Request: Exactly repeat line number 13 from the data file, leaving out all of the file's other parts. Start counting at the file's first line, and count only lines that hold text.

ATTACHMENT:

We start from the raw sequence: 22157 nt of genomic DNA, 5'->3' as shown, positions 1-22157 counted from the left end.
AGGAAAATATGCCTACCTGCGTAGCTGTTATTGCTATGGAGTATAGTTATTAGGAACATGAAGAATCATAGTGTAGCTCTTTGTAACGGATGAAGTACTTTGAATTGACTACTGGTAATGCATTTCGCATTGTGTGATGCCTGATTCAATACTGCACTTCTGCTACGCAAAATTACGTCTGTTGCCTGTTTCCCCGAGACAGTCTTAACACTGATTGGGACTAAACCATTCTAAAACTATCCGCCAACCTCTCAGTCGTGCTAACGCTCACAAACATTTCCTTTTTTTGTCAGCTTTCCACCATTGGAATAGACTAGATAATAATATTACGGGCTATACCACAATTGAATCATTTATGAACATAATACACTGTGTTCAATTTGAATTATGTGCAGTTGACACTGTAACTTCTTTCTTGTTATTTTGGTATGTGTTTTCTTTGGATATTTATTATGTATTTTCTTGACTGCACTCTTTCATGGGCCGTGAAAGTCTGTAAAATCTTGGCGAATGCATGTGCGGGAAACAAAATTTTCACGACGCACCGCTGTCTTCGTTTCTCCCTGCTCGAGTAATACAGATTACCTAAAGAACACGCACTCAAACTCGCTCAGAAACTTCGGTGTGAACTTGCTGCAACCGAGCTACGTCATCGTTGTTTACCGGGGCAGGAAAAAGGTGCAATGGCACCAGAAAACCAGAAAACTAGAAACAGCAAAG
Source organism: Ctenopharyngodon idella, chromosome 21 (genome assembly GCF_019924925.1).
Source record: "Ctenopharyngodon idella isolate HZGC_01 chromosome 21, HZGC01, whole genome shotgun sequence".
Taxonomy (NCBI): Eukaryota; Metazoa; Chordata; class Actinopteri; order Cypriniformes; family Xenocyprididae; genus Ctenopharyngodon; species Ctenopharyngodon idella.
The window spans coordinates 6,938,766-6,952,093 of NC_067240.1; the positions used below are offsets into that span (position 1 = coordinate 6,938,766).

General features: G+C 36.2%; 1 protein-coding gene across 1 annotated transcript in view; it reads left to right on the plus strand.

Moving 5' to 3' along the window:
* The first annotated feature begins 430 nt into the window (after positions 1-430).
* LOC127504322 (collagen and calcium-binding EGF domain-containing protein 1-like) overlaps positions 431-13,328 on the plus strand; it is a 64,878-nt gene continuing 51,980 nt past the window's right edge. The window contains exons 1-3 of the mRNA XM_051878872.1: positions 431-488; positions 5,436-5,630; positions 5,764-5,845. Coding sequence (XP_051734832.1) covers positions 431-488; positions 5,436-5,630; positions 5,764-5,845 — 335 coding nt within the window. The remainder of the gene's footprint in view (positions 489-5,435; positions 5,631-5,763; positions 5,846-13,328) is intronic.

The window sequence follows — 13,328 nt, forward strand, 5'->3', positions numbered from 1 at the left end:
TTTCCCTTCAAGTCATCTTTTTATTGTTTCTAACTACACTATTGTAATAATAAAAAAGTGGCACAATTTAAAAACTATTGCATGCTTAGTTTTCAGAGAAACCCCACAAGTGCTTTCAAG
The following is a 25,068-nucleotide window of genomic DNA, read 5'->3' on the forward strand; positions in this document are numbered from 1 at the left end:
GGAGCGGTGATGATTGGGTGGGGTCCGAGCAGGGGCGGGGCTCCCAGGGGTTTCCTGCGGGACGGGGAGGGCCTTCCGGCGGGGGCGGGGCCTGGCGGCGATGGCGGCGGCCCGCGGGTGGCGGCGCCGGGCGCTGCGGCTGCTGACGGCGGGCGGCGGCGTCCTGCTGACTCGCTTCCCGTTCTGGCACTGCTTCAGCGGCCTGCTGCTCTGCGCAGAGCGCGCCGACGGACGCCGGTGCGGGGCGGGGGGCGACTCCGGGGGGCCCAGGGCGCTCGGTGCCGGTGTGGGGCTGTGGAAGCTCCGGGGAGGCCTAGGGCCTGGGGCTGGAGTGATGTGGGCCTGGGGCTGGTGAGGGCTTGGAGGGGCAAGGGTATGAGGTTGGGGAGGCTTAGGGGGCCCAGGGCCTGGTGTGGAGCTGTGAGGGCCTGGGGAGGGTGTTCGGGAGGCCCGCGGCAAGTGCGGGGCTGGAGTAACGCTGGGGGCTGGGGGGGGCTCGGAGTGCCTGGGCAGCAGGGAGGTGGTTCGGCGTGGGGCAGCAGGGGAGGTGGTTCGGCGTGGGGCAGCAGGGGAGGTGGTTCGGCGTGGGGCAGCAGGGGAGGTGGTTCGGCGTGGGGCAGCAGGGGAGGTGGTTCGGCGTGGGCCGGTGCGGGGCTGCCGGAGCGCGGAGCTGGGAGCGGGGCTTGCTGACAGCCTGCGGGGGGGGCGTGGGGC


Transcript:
The following is a 25,068-nucleotide window of genomic DNA, read 5'->3' on the forward strand; positions in this document are numbered from 1 at the left end: